With such a self-explanatory title, this film didn’t have to do much else to get butts in seats. And yet, director Elizabeth Banks and her stellar cast raise the movie above a mere joke and turns it into a genuine crowd-pleaser where a bear does a line of cocaine off of a severed leg.
In other words, Cocaine Bear rules.
From the first scene of Matthew Rhys dancing in a plane while throwing duffel bags out into the void, I knew I was in for a fun time. And that’s what this was – pure fun. This ensemble cast shines, and each actor genuinely knows what they’re in for. After giving us a taste of what we came for (namely, “cocaine + bear = violence”), we’re introduced to our players.
There’s single mom Sari (Keri Russell), a nurse looking for love again, whose daughter Dee Dee (Brooklynn Prince) goes into Chattahoochee National Forest as an act of pre-teen rebellion. There’s Ranger Liz (Margo Martindale) desperately trying to court Peter (Jesse Tyler Ferguson) while dealing with a gang of teenagers being mischievous. There’s detective and new-dog-owner Bob (Isiah Whitlock Jr.), who is after the rest of the dumped contraband.
And then, there are the drug dealers who are looking to recoup their losses. The film’s most memorable performance belongs to Alden Ehrenreich, whose character Eddie is reeling from his wife’s death to comedic effect. He’s a mess and sells it hard, expressing his sadness while diving into plain pasta at a bar and pointing out his misspelled tattoo. Ehrenreich and O’Shea Jackson Jr., who plays fellow drug dealer Daveed, are a standout comedic pair, with Jackson’s no-nonsense attitude clashing with Ehrenreich’s “annoying little kid” vibe. The two bicker throughout the movie, even when Ehrenreich is crushed underneath the bear, who decides to take a nap directly on top of him.
Rounding out this stellar cast is Ray Liotta, who gives his last on-screen performance as Ehrenreich’s drug-lord father. For what could easily be a bit part shrugged off by a legacy actor, Liotta gives his disgruntled all and rocks some sweet orange-tinted sunglasses in the process. He balances his reputation for playing dangerous characters with a willingness to provide a fitting — if all-too-soon — a bookend to his career.
I was pleasantly surprised by the effectiveness of the film’s structure. The trailer made it seem like the story would play out much more linear and predictable. Instead of showing the titular bear do the titular drug and seeing things escalate from there, we’re dropped into a scene of two European hikers who face the bear. Each group gradually makes its way into the woods, and hijinks ensue once they meet each other and the bear, upping the body count by becoming bear food or killed by other people.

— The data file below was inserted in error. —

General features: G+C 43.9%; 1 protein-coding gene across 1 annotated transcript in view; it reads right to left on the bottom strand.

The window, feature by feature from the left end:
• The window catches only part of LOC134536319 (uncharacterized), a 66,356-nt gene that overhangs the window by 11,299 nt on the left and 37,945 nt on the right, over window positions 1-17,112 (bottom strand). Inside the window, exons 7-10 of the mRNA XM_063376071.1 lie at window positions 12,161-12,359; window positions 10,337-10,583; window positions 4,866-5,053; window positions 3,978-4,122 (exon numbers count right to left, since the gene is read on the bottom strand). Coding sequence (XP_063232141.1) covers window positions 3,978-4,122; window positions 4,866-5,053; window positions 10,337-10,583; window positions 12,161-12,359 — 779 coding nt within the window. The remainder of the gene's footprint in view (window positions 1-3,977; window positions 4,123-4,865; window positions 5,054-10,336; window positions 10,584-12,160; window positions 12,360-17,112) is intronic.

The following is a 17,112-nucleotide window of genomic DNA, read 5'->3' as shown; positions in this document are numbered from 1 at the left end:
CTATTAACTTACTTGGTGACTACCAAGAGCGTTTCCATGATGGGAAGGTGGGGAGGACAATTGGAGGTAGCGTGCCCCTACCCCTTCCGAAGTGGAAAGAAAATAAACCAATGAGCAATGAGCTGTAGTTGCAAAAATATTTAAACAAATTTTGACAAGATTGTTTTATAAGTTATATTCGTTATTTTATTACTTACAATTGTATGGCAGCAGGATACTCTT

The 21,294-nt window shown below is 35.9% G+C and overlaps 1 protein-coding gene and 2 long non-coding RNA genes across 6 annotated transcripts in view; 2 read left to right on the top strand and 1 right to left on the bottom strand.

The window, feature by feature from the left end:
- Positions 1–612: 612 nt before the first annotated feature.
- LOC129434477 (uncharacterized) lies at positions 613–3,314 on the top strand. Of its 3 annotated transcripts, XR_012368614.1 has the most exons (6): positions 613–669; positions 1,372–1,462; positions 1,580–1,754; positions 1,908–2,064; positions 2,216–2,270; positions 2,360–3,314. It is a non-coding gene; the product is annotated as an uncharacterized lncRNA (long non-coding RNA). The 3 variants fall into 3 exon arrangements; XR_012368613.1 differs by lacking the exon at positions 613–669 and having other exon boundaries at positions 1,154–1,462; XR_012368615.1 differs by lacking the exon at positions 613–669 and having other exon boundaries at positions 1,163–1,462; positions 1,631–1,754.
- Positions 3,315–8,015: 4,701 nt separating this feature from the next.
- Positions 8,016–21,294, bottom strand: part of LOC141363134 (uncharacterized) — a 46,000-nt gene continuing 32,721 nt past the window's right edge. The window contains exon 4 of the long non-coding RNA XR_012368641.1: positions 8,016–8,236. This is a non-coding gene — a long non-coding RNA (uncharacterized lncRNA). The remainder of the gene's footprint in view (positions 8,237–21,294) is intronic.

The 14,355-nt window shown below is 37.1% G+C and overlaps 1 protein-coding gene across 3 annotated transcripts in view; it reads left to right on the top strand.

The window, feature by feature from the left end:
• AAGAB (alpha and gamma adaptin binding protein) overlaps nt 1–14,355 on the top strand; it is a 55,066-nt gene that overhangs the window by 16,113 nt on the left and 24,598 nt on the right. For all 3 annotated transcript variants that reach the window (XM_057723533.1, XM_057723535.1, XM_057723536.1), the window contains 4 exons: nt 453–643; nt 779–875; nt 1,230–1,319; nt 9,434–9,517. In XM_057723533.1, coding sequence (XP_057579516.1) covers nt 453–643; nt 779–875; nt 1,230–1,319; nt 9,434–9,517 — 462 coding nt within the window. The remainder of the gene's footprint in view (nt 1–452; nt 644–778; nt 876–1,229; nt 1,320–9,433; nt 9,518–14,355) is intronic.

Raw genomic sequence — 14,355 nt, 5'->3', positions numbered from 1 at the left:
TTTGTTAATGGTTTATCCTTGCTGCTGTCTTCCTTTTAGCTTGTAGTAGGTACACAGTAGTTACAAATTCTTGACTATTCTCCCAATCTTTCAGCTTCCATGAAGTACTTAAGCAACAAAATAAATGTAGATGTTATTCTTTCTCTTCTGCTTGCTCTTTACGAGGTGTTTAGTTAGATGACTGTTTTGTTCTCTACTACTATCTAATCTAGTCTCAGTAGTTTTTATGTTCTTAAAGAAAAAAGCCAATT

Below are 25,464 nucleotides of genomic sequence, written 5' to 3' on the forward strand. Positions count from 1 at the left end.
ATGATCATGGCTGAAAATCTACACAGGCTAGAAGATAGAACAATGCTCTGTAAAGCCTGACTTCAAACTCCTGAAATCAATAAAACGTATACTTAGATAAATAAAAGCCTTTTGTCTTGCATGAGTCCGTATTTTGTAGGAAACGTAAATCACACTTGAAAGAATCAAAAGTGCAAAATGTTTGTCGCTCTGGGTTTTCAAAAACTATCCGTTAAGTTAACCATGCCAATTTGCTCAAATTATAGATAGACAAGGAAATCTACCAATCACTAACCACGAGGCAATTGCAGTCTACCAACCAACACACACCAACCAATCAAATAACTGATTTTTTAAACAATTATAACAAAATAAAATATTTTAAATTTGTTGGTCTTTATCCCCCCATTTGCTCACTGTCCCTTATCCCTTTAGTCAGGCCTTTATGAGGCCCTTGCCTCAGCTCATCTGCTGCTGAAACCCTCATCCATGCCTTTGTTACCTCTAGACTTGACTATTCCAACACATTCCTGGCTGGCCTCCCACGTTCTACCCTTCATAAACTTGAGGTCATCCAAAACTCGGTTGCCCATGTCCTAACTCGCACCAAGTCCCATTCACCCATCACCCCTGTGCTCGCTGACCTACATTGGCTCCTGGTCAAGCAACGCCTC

Cocaine Bear’s flashback scenes stand out among the smoothly-directed film. Though one is particularly funny, others exist to give more context to the story that I’m not sure we really need. However, the somewhat jarring flashbacks fit well enough with the film’s overall excess. Set in the 80s (and very loosely based on a true story in which a bear ate cocaine and subsequently died without any noticeable carnage), Cocaine Bear makes full use of its cultural context. Russell sports a hot pink outfit, while Liotta has a head of hair that could only exist on the head of an 80s drug lord. Mark Mothersbaugh’s score booms over the forest and a bear-related ambulance chase set to Depeche Mode’s ‘Just Can’t Get Enough’ is a bloody highlight.
You could analyze this film’s constant ties to parenthood, contrasting Liotta and Ehrenreich’s absentee father figures with Russell’s motherly determination to find her daughter. (The running joke about characters concerned with children or animals left behind when they themselves have done far worse never gets old.) In more ways than one, this is a #girlboss movie, showing the power of mothers to protect their kiddos. It might not be a unique message, but who came to this film to see any message other than “what if a bear did cocaine?”
But really, why analyze themes when you can analyze the titular bear? Its CGI looks pretty good and is much better than some obviously digital violence effects. I’m not sure what the rules of cocaine and bears are in this universe, as we are subsequently shown the bear smelling it from far away, being attracted to it, and even being revived by it, but I don’t care because we get to see all of those things and it’s fun. Our bear has a sweet side, too, going straight from killing people to watching a butterfly. It’s nice to see a destructive force that we should be scared of, yet we come around to cheer for at the end of the day, as our heroes realize that humans can pose a more malicious threat than a bear can.
There is an unexpected heart underneath the fur of Cocaine Bear, but you don’t need to pay attention to any of that if you don’t want to. Simply put, the movie shows a bear on cocaine and makes you root for the bear with some genuinely funny jokes from a game cast. What more could you want?